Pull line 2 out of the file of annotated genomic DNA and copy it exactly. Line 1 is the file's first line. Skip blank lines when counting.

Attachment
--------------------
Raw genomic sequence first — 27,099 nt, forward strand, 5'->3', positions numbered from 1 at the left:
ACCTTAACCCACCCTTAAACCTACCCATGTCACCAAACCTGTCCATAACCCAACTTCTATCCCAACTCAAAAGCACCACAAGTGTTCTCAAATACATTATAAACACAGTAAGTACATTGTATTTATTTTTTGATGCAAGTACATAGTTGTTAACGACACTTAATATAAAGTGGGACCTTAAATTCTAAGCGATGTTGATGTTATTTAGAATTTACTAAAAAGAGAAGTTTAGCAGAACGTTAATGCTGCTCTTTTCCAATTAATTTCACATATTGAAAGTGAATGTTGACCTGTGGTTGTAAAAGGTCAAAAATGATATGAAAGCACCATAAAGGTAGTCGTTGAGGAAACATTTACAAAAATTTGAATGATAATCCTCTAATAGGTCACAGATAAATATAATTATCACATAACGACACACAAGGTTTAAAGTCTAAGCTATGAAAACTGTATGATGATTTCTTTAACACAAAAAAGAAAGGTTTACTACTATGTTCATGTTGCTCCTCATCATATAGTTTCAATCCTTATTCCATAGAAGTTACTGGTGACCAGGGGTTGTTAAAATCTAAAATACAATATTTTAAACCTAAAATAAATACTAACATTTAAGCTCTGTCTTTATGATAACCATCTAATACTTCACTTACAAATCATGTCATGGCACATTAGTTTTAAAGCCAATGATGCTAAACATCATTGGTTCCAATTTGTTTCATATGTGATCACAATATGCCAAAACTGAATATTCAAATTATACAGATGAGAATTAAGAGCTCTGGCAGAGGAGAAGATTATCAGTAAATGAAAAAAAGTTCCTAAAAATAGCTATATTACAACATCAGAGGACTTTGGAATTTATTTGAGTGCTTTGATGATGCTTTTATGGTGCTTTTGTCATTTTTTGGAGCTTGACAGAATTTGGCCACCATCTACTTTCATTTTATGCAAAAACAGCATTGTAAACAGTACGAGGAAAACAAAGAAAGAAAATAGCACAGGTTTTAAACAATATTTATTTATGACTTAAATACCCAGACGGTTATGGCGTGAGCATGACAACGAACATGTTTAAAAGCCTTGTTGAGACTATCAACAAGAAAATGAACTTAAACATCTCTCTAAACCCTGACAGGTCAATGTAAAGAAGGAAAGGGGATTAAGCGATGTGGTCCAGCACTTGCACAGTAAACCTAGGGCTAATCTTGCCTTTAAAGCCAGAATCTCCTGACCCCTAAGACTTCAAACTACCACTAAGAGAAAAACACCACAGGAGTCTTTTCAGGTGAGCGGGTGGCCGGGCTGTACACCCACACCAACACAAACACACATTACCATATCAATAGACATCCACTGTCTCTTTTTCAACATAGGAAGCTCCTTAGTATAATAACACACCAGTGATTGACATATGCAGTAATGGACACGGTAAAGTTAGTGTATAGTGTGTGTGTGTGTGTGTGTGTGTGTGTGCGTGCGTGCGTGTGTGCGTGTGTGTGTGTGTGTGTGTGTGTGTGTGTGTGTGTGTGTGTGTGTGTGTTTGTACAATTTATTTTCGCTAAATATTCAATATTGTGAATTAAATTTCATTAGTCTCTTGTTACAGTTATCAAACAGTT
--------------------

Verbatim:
ACCTTAACCCACCCTTAAACCTACCCATGTCACCAAACCTGTCCATAACCCAACTTCTATCCCAACTCAAAAGCACCACAAGTGTTCTCAAATACATTATAAACACAGTAAGTACATTGTATTTATTTTTTGATGCAAGTACATAGTTGTTAACGACACTTAATATAAAGTGGGACCTTAAATTCTAAGCGATGTTGATGTTATTTAGAATTTACTAAAAAGAGAAGTTTAGCAGAACGTTAATGCTGCTCTTTTCCAATTAATTTCACATATTGAAAGTGAATGTTGACCTGTGGTTGTAAAAGGTCAAAAATGATATGAAAGCACCATAAAGGTAGTCGTTGAGGAAACATTTACAAAAATTTGAATGATAATCCTCTAATAGGTCACAGATAAATATAATTATCACATAACGACACACAAGGTTTAAAGTCTAAGCTATGAAAACTGTATGATGATTTCTTTAACACAAAAAAGAAAGGTTTACTACTATGTTCATGTTGCTCCTCATCATATAGTTTCAATCCTTATTCCATAGAAGTTACTGGTGACCAGGGGTTGTTAAAATCTAAAATACAATATTTTAAACCTAAAATAAATACTAACATTTAAGCTCTGTCTTTATGATAACCATCTAATACTTCACTTACAAATCATGTCATGGCACATTAGTTTTAAAGCCAATGATGCTAAACATCATTGGTTCCAATTTGTTTCATATGTGATCACAATATGCCAAAACTGAATATTCAAATTATACAGATGAGAATTAAGAGCTCTGGCAGAGGAGAAGATTATCAGTAAATGAAAAAAAGTTCCTAAAAATAGCTATATTACAACATCAGAGGACTTTGGAATTTATTTGAGTGCTTTGATGATGCTTTTATGGTGCTTTTGTCATTTTTTGGAGCTTGACAGAATTTGGCCACCATCTACTTTCATTTTATGCAAAAACAGCATTGTAAACAGTACGAGGAAAACAAAGAAAGAAAATAGCACAGGTTTTAAACAATATTTATTTATGACTTAAATACCCAGACGGTTATGGCGTGAGCATGACAACGAACATGTTTAAAAGCCTTGTTGAGACTATCAACAAGAAAATGAACTTAAACATCTCTCTAAACCCTGACAGGTCAATGTAAAGAAGGAAAGGGGATTAAGCGATGTGGTCCAGCACTTGCACAGTAAACCTAGGGCTAATCTTGCCTTTAAAGCCAGAATCTCCTGACCCCTAAGACTTCAAACTACCACTAAGAGAAAAACACCACAGGAGTCTTTTCAGGTGAGCGGGTGGCCGGGCTGTACACCCACACCAACACAAACACACATTACCATATCAATAGACATCCACTGTCTCTTTTTCAACATAGGAAGCTCCTTAGTATAATAACACACCAGTGATTGACATATGCAGTAATGGACACGGTAAAGTTAGTGTATAGTGTGTGTGTGTGTGTGTGTGTGTGTGTGCGTGCGTGCGTGTGTGCGTGTGTGTGTGTGTGTGTGTGTGTGTGTGTGTGTGTGTGTGTGTGTGTGTTTGTACAATTTATTTTCGCTAAATATTCAATATTGTGAATTAAATTTCATTAGTCTCTTGTTACAGTTATCAAACAGTT